Christmas Eve is a great opportunity for churches to share the good news of the gospel with many unbelievers — sometimes hearing it for the first time. Pastors should give a clear invitation to respond in faith to the message of the gospel.
I plan to do this. I can’t wait to do this!
But there are many church leaders who place far too much pressure on themselves at their Christmas Eve services to get a good response. Each year I receive emails essentially urging me not to “blow it” at this big “super bowl” service of the year. One email I received from a godly leader whom I admire said:
My heart breaks when we lead people right up to the line of faith and then leave them hanging there. They need your help, so boldly help them put their faith in Jesus this Christmas. Finally, make sure people know what their next steps are.
Yes, true, I hear you…but are we forgetting something, or Someone?
I believe this way of thinking betrays a woefully low view of God and an inadequate view of the Holy Spirit’s role in our worship and preaching. The truth is they need God’s help to cross the line of faith and put their faith in Jesus. They need the Holy Spirit to show them what their next steps are. I have confidence that God knows each person’s heart and will not “leave them hanging there.” (Pastors: God doesn’t need us as much as we like to think. He just graciously allows us to play a big role sometimes.)
With a big view of God and a belief in the active role of the Holy Spirit, I don’t need to lose sleep over whether I botched the invitation or fell short in my follow up with people. I trust God is at work in the hearts of my hearers. He can lead them to take the next steps. God will plant a longing in someone’s heart and the Holy Spirit will draw them back next week for more.
Again, I’m not arguing against bringing people to a point of decision, and offering clear follow up steps. I plan to. But I am arguing we need to relax, keep a proper perspective, and trust God more with the results.
To make my point, let’s have some fun and apply such thinking to the first Christmas sermon ever preached at that first Christmas Eve service unexpectedly held in that Judea field. Let’s look at the clear planning and follow-up work that first Christmas. Warning: Snarky satire ahead.
[Attendance: 2 or 3 shepherds, an Angelical Preacher who kept his sermon to less than a minute, and a kicking’ choir (really? sounds a bit traditional and boring…)]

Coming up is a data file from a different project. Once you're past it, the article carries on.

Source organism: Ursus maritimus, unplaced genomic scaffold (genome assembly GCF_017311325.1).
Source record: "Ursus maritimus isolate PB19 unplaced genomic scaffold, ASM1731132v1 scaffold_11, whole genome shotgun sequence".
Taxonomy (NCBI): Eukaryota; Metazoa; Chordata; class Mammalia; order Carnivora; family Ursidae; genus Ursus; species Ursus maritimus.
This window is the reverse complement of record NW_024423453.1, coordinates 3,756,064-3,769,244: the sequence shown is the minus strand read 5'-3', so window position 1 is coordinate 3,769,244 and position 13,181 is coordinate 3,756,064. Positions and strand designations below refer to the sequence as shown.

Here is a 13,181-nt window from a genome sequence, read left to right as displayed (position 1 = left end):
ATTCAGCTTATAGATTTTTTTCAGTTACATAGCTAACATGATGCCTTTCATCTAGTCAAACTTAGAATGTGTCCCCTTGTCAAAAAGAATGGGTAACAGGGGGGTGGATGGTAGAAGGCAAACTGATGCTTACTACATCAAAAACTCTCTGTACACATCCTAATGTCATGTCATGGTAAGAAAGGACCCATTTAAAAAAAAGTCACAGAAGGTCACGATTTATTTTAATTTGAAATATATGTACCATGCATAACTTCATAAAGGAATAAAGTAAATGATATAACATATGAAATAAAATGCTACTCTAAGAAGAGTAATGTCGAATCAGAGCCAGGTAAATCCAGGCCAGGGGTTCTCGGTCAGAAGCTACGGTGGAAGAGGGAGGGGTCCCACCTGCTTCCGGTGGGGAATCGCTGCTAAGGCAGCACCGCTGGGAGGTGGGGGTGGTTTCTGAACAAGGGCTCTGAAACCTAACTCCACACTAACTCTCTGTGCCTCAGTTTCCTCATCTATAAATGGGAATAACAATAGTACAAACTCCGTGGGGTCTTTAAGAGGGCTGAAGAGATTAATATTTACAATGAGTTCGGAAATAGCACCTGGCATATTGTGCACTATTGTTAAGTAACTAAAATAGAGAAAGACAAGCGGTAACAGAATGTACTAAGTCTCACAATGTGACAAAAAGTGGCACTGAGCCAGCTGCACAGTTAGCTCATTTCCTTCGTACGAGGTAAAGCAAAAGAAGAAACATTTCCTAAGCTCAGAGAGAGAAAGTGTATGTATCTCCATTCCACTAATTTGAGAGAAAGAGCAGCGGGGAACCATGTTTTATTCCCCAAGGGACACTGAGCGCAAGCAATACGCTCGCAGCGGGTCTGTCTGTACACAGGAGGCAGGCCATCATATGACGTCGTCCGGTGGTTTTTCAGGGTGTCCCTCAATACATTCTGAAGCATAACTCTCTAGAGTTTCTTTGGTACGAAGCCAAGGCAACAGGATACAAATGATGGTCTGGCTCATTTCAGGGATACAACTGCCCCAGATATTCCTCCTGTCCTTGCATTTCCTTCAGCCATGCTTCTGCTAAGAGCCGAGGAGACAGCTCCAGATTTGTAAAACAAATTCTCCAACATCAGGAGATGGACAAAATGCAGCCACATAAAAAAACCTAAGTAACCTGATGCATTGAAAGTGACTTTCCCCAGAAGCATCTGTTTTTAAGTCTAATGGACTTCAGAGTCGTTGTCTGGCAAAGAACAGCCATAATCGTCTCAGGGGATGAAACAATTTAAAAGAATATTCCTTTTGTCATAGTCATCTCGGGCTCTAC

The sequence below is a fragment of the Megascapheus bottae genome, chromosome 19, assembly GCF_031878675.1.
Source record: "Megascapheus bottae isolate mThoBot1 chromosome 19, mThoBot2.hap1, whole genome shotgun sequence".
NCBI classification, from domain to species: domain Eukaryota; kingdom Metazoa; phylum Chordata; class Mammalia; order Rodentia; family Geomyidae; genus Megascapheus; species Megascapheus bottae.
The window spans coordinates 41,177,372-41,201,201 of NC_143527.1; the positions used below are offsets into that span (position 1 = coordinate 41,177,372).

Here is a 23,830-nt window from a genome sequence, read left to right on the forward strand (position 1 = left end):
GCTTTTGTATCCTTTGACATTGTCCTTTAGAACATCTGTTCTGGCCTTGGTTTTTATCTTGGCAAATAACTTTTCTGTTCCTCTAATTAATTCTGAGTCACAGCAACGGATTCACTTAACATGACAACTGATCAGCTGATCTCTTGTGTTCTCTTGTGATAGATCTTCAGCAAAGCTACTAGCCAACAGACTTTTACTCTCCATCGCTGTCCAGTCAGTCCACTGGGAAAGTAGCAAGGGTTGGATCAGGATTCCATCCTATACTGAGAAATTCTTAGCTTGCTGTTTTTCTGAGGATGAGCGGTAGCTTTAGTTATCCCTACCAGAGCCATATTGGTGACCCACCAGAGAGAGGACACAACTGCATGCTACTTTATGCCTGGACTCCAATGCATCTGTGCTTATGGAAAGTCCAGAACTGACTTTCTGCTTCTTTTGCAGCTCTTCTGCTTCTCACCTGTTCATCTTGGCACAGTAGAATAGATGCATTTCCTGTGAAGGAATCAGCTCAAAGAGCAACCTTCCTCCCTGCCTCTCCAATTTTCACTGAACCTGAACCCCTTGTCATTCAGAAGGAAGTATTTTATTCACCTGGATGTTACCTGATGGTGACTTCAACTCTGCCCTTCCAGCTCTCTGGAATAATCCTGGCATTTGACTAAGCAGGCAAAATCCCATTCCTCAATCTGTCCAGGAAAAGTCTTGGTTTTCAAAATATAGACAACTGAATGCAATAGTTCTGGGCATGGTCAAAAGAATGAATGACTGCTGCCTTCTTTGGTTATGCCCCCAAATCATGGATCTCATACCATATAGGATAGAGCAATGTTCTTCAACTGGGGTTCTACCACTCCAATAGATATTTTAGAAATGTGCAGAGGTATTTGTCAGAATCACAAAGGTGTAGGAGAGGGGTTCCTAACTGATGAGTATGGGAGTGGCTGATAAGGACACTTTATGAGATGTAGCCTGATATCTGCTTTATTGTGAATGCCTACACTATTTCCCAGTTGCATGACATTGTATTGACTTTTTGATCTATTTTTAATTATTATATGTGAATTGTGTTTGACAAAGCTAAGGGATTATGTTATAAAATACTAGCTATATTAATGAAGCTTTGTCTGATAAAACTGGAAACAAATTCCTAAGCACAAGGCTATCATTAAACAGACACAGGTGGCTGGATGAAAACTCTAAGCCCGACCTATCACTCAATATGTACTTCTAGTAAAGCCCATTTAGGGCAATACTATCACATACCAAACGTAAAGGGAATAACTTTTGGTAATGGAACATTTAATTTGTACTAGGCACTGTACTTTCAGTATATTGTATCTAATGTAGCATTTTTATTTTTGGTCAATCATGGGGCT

The Christmas Story According to Some Overly Anxious Pastors
8 That night there were shepherds staying in the fields nearby, guarding their flocks of sheep. 9 Suddenly, an angel of the Lord appeared among them, and the radiance of the Lord’s glory surrounded them. They were terrified, 10 but the angel reassured them. “Don’t be afraid!” he said. “I bring you good news that will bring great joy to all people. 11 The Savior—yes, the Messiah, the Lord—has been born today in Bethlehem, the city of David! 12 And you will recognize him by this sign: You will find a baby wrapped snugly in strips of cloth, lying in a manger….that is, if you’ll take the proper next steps found in the bottom of the bulletin you received when you walked into the field tonight.”
[It’s truly a miracle the Shepherds even heard the gospel that night since they had foolishly neglected to attend any of the scheduled worship services at any of the available synagogues in that region. Its hard to believe God could actually reach anybody outside the walls of an official place of worship. This is why all responsible heralds of the gospel will spend thousands of dollars on advertising, newspaper ads, hanging colorful banners by the road, and placing yard signs all over town making sure people know how to get to the one certain place where God is most likely to show up and “bring good tidings of great joy.” Or so we thought.]
13 Suddenly, the angel was joined by a vast host of others—the armies of heaven—praising God and saying,
14 “Glory to God in highest heaven,
and peace on earth to those with whom God is pleased.”
15 When the angels had returned to heaven, the shepherds said to each other, “Now what should we do? The Angels didn’t give us clear directions or next steps. Oh, well. I guess we’ll just stay here in the field tending our sheep. Dang it! I really thought I experienced something divine a few seconds ago. Bummer.” Continue reading Relax Pastor, God Saves!